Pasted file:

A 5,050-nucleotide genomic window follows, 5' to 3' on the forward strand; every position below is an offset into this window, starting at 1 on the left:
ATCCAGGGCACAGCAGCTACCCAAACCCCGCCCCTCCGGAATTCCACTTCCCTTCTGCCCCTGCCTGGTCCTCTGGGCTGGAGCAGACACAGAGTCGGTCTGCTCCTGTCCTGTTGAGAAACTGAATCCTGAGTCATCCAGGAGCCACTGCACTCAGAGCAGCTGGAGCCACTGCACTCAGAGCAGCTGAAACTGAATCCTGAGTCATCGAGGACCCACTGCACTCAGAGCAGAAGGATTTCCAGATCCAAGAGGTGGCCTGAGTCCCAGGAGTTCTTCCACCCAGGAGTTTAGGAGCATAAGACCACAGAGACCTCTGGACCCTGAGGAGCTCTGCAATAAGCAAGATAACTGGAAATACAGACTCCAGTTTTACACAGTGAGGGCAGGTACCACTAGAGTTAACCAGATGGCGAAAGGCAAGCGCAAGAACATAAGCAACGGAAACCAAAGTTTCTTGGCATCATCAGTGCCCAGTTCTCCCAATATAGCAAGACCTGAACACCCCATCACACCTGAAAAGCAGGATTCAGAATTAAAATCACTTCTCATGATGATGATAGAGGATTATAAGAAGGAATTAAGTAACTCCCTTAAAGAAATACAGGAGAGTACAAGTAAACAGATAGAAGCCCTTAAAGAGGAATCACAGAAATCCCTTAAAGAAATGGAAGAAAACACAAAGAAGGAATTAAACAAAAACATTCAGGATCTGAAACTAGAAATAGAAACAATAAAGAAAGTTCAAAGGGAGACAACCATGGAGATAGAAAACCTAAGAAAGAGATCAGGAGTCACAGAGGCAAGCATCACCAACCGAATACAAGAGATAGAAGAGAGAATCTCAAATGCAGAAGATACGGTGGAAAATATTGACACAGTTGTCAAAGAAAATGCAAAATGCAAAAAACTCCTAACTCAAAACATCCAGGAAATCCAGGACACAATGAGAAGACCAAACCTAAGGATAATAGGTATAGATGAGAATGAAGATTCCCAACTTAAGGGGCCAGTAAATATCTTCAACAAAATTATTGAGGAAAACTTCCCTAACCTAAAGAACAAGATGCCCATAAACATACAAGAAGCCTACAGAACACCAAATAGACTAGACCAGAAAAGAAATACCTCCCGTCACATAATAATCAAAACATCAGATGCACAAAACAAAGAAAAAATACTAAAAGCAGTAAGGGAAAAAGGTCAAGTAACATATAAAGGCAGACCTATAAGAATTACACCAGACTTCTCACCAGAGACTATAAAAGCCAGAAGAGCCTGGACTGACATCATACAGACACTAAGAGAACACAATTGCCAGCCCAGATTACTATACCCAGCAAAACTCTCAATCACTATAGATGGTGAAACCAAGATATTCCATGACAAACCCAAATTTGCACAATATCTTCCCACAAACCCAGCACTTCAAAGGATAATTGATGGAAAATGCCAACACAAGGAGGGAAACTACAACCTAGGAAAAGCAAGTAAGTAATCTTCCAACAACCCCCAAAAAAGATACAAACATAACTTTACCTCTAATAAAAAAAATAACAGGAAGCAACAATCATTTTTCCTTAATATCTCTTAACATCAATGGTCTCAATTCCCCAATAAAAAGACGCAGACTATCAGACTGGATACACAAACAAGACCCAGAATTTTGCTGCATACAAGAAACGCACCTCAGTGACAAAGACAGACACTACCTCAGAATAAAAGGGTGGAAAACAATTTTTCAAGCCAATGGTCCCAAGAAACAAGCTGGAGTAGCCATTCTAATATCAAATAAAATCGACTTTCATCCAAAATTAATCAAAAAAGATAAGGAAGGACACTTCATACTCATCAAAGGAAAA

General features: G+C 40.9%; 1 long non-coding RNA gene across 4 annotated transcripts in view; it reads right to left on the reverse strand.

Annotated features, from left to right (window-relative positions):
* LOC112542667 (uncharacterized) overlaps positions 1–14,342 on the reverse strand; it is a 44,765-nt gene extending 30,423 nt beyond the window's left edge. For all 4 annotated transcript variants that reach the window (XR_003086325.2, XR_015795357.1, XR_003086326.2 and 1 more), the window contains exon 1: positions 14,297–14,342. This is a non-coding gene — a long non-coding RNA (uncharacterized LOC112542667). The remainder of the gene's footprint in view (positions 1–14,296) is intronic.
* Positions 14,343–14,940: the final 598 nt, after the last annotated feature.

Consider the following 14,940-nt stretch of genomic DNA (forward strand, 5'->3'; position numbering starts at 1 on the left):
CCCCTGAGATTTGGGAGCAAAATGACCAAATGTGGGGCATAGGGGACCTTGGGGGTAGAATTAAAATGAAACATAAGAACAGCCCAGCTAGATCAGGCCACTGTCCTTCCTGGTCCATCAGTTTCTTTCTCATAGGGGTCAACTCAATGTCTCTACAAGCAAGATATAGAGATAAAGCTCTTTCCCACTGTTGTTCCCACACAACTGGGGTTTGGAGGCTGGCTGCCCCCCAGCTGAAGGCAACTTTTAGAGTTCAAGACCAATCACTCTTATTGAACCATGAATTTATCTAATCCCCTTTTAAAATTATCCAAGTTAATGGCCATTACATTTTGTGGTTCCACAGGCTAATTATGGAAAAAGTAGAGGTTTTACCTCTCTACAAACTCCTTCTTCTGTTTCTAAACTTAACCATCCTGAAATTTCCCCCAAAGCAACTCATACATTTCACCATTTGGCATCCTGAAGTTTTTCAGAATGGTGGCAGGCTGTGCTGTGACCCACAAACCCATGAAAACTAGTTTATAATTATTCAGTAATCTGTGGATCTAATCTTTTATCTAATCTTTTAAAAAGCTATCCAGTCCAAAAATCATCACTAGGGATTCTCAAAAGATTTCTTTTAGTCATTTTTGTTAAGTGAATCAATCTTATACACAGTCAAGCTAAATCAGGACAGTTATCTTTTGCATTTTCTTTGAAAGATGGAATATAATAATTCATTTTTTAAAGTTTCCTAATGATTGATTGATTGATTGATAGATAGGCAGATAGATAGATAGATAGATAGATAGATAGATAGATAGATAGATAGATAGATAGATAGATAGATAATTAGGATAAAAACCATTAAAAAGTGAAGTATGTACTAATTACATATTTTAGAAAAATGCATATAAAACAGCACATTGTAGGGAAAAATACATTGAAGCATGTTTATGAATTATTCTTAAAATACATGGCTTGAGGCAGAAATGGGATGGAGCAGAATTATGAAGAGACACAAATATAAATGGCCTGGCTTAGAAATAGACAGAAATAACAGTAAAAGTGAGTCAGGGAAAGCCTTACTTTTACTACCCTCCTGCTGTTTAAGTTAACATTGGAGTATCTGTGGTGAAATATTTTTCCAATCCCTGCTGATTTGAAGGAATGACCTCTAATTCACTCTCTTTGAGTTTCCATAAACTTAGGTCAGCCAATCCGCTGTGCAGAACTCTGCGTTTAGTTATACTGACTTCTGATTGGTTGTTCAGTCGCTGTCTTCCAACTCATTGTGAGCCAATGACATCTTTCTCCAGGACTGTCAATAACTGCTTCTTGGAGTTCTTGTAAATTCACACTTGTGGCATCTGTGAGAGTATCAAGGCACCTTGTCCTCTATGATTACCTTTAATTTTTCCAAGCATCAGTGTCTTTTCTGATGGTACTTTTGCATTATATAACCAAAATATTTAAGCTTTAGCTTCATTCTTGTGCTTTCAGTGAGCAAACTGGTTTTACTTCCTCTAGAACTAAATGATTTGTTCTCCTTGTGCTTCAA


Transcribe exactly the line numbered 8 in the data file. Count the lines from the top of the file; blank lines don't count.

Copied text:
CCCCTGAGATTTGGGAGCAAAATGACCAAATGTGGGGCATAGGGGACCTTGGGGGTAGAATTAAAATGAAACATAAGAACAGCCCAGCTAGATCAGGCCACTGTCCTTCCTGGTCCATCAGTTTCTTTCTCATAGGGGTCAACTCAATGTCTCTACAAGCAAGATATAGAGATAAAGCTCTTTCCCACTGTTGTTCCCACACAACTGGGGTTTGGAGGCTGGCTGCCCCCCAGCTGAAGGCAACTTTTAGAGTTCAAGACCAATCACTCTTATTGAACCATGAATTTATCTAATCCCCTTTTAAAATTATCCAAGTTAATGGCCATTACATTTTGTGGTTCCACAGGCTAATTATGGAAAAAGTAGAGGTTTTACCTCTCTACAAACTCCTTCTTCTGTTTCTAAACTTAACCATCCTGAAATTTCCCCCAAAGCAACTCATACATTTCACCATTTGGCATCCTGAAGTTTTTCAGAATGGTGGCAGGCTGTGCTGTGACCCACAAACCCATGAAAACTAGTTTATAATTATTCAGTAATCTGTGGATCTAATCTTTTATCTAATCTTTTAAAAAGCTATCCAGTCCAAAAATCATCACTAGGGATTCTCAAAAGATTTCTTTTAGTCATTTTTGTTAAGTGAATCAATCTTATACACAGTCAAGCTAAATCAGGACAGTTATCTTTTGCATTTTCTTTGAAAGATGGAATATAATAATTCATTTTTTAAAGTTTCCTAATGATTGATTGATTGATTGATAGATAGGCAGATAGATAGATAGATAGATAGATAGATAGATAGATAGATAGATAGATAGATAGATAGATAGATAATTAGGATAAAAACCATTAAAAAGTGAAGTATGTACTAATTACATATTTTAGAAAAATGCATATAAAACAGCACATTGTAGGGAAAAATACATTGAAGCATGTTTATGAATTATTCTTAAAATACATGGCTTGAGGCAGAAATGGGATGGAGCAGAATTATGAAGAGACACAAATATAAATGGCCTGGCTTAGAAATAGACAGAAATAACAGTAAAAGTGAGTCAGGGAAAGCCTTACTTTTACTACCCTCCTGCTGTTTAAGTTAACATTGGAGTATCTGTGGTGAAATATTTTTCCAATCCCTGCTGATTTGAAGGAATGACCTCTAATTCACTCTCTTTGAGTTTCCATAAACTTAGGTCAGCCAATCCGCTGTGCAGAACTCTGCGTTTAGTTATACTGACTTCTGATTGGTTGTTCAGTCGCTGTCTTCCAACTCATTGTGAGCCAATGACATCTTTCTCCAGGACTGTCAATAACTGCTTCTTGGAGTTCTTGTAAATTCACACTTGTGGCATCTGTGAGAGTATCAAGGCACCTTGTCCTCTATGATTACCTTTAATTTTTCCAAGCATCAGTGTCTTTTCTGATGGTACTTTTGCATTATATAACCAAAATATTTAAGCTTTAGCTTCATTCTTGTGCTTTCAGTGAGCAAACTGGTTTTACTTCCTCTAGAACTAAATGATTTGTTCTCCTTGTGCTTCAA